False negative rates will also be an issue with the latest rapid COVID test Abbott is running on the ID NOW platform and approved under EUA (emergency use authorization) by the FDA. But if we all eventually have access to this test under loosened inclusion protocols, I will try to get it.
It will be an important addition for quickly finding more active current infection, aka cases, albeit that experts agree false negative rates may run as high as 15% for COVID-19. This means that if you receive a negative result, you must continue to act and react as if you are still able to transmit the disease. THIS IS CRUCIAL TO UNDERSTAND! The faster test with results provided on-site will allow us to quickly know more about disease and transmission patterns, but still not all we need. It is likely that this consideration became clear to President Trump before he made his latest request for social distancing to continue through all of April. Observing just the strange pattern of negative to positive results in China would be enough…
But there may also have been a bit of good news in a recent Presidential briefing. With his administration finally agreeing to purchase test kits used so successfully by South Korea’s identification and containment efforts, we may soon also be able to include another very simple immune status test here in the US. “Soon” might still be a month away, but test kits have been purchased and submitted for FDA certification by at least one company. These types of tests are qualitative serology (blood) tests measuring antibody (not antigen) responses…IgM indicates current active infection, in this case with COVID-19, to which a person has mounted an antibody response. If such a person later is re-tested and shows IgG antibodies, it means they convalesced from the infection and are clear and immune for some unknown period; this also means they will no longer transmit the current viral strain. An initial IgG result implies similarly that you were at some point (likely relatively asymptomatically) infected and now recovered. Again, you would not infect or transmit the disease.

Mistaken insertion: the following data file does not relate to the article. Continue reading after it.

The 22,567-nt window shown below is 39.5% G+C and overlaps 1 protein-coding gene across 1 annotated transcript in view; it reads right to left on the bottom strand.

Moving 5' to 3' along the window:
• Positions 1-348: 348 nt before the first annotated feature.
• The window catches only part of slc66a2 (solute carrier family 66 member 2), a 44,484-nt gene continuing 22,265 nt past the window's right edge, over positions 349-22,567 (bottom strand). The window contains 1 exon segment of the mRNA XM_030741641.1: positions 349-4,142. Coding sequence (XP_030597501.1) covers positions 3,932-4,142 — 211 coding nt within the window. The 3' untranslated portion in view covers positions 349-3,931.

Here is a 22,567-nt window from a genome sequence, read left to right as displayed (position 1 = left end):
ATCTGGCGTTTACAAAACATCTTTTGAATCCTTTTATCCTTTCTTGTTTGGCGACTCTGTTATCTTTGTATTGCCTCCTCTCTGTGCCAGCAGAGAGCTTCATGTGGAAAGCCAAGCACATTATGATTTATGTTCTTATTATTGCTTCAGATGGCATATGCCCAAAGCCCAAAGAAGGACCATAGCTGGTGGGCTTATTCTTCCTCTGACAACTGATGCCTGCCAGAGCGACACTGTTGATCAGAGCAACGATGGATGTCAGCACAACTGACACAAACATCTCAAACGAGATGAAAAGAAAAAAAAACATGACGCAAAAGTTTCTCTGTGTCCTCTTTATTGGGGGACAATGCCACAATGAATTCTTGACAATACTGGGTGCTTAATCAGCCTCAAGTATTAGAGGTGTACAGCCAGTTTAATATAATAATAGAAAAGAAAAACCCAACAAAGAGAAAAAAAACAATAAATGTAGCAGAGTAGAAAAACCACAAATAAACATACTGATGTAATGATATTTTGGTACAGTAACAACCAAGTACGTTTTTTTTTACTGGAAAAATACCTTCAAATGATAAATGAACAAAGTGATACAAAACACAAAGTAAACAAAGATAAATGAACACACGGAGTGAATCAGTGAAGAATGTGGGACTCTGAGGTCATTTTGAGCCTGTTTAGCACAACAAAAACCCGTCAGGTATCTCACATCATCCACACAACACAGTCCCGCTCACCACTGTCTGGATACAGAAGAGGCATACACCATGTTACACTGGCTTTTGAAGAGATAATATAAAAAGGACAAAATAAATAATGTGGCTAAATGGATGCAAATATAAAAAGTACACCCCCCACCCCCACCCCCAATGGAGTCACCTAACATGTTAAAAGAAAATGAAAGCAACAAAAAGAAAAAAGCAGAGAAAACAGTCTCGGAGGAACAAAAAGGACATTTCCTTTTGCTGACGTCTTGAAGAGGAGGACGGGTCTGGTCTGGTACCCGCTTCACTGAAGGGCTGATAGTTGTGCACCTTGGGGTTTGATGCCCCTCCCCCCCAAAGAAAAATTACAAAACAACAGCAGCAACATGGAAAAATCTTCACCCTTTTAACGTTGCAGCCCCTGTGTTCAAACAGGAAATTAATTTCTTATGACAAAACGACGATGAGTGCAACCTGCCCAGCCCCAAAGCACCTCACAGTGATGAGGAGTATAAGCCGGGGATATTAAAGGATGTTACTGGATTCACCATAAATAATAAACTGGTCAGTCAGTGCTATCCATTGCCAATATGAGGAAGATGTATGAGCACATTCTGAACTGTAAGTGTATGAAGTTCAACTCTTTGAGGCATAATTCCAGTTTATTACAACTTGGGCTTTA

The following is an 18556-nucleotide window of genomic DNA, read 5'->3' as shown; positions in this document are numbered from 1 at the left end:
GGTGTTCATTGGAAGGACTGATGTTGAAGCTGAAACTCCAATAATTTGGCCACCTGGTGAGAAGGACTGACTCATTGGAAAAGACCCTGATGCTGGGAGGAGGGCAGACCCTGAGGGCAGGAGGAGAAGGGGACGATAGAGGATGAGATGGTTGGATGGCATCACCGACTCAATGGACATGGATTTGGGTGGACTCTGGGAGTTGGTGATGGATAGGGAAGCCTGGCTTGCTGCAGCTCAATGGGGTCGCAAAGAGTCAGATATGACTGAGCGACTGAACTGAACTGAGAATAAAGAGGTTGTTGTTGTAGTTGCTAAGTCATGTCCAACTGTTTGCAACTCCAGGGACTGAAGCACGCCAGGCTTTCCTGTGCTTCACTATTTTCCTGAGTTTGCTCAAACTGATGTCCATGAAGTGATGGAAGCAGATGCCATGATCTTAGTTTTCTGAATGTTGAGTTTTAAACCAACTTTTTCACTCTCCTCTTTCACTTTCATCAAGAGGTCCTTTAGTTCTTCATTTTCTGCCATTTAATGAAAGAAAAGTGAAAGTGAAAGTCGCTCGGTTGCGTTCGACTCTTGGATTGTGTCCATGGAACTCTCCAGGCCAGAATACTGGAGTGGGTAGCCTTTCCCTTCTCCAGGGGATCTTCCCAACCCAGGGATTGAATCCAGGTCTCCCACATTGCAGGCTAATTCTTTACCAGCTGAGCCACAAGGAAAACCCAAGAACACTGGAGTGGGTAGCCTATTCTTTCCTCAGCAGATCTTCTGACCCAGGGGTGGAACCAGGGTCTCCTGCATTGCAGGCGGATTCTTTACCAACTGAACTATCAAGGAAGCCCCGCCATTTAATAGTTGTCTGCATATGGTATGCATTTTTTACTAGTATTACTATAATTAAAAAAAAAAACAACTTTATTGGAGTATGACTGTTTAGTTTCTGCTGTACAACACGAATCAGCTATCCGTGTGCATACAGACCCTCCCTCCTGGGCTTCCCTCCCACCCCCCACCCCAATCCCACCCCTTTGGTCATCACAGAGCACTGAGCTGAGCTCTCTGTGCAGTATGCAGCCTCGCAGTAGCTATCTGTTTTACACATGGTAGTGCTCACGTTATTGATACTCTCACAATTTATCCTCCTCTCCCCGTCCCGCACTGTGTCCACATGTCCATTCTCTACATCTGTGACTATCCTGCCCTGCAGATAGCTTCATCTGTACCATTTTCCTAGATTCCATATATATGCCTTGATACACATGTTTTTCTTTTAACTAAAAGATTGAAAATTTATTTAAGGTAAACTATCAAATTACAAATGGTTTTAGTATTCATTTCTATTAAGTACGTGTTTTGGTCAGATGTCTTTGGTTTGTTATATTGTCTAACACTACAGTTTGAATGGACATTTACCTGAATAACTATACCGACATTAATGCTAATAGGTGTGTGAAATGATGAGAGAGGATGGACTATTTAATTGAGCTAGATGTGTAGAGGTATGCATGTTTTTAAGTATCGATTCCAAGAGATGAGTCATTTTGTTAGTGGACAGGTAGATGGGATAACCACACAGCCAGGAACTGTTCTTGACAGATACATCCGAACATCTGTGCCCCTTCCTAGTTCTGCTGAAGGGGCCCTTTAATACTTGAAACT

Of course there are finer points to antibody type, affinity, and sufficiency, but for what is known and needed at this time, showing an IgM vs convalescent IgG signal, or none of either (not as yet infected) would be of enormous interest for not only each person’s peace of mind, but also for national modeling efforts that could drive other decision-making for resources, care and interventions, as well as social and economic goals to follow..
So, antigen vs antibody testing? Longer PCR lead time vs rapid PCR? Nasal/pharyngeal swab vs finger stick/venous blood? My choice will be to get one of these when inclusion protocols begin to allow testing for less symptomatic people when more tests become available. Meanwhile we should stay sequestered for a while longer. You do not want to become seriously ill in the first wave of reduced resource availability.
I think we have a fortunate trajectory in our region, with fewer and later cases, lower modeled deficiencies forecast for beds and ICU interventions, and have been made safer earlier by swift mitigation efforts of our State leadership. We have a way to go; we are not China, but neither are we NY. So far, we are simply lucky.
Pamela Getson is a PhD biostatistician with a BS in physiology. She was Director of the Statistical Core Group of Children’s Hospital while on Faculty at the George Washington University School of Medicine/Pediatrics. She now lives in St. Michaels. In addition to teaching and research, she designed and evaluated clinical trials, and later served as a senior math/biostat reviewer of data submitted in support of new vaccines at the FDA/CBER. She consults to industry and academia, but now living on the shore permanently in retirement, primarily assists with her husband’s new interest in oyster gardening and resumption of their love of sailing and nature.